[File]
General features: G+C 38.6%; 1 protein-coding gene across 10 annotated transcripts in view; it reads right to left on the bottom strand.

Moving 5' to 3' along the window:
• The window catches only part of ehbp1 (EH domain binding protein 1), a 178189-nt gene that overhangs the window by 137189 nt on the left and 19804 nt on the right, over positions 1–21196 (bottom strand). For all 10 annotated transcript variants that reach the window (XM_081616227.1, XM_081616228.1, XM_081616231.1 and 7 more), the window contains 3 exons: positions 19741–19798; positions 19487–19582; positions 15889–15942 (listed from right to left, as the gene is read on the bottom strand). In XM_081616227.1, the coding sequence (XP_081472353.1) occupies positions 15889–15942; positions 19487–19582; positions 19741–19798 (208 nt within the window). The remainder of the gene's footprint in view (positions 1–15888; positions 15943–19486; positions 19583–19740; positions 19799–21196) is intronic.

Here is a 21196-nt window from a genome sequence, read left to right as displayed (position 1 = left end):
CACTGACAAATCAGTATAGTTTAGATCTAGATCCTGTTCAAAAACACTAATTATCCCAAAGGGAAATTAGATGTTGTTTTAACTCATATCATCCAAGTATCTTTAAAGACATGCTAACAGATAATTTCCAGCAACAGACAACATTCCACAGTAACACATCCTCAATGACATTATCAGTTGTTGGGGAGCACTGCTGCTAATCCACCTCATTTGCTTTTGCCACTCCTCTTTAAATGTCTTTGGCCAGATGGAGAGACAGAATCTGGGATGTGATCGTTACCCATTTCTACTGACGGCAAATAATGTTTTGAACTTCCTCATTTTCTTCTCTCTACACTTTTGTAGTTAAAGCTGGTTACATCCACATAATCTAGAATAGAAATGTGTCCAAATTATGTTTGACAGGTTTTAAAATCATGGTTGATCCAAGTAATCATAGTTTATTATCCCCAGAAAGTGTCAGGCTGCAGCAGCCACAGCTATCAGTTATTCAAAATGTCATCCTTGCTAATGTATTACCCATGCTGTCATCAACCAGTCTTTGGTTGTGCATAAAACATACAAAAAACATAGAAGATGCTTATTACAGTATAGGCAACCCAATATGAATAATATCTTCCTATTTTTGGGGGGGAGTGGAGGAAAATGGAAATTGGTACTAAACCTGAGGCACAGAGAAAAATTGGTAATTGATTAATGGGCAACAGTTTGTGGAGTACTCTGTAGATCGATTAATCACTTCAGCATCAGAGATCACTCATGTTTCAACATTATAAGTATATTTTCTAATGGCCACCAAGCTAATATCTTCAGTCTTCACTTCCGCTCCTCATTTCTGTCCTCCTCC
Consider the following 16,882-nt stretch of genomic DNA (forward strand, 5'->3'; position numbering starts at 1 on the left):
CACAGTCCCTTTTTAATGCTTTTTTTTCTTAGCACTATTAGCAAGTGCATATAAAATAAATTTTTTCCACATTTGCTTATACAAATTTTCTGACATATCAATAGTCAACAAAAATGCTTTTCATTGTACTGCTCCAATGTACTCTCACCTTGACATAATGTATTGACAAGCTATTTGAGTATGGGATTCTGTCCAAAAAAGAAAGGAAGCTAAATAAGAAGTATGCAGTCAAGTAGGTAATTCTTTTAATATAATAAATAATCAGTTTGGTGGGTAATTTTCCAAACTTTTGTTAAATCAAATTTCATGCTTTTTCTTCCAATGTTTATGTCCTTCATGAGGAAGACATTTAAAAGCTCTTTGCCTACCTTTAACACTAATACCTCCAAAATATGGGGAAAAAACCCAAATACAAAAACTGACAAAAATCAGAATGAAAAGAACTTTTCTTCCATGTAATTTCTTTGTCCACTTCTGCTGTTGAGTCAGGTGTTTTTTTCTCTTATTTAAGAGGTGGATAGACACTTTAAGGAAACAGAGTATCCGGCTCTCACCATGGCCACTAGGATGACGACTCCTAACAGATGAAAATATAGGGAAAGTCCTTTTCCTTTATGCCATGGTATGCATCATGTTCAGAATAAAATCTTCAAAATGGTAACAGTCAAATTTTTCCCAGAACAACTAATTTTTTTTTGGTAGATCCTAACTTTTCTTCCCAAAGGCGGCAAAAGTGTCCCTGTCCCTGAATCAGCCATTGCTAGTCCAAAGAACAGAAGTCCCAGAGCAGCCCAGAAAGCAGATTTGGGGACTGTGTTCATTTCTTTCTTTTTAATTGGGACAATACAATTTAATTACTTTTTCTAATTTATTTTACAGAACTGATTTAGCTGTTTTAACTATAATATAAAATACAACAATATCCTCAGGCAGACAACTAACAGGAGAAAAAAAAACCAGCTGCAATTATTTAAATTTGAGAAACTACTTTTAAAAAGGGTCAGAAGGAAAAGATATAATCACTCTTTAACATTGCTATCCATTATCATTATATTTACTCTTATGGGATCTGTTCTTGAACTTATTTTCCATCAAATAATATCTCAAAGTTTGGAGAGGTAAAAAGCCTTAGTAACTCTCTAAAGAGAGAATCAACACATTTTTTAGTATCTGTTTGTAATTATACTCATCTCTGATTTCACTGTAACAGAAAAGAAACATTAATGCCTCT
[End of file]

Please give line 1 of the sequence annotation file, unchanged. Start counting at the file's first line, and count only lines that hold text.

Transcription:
General features: G+C 38.6%; 1 protein-coding gene across 10 annotated transcripts in view; it reads right to left on the bottom strand.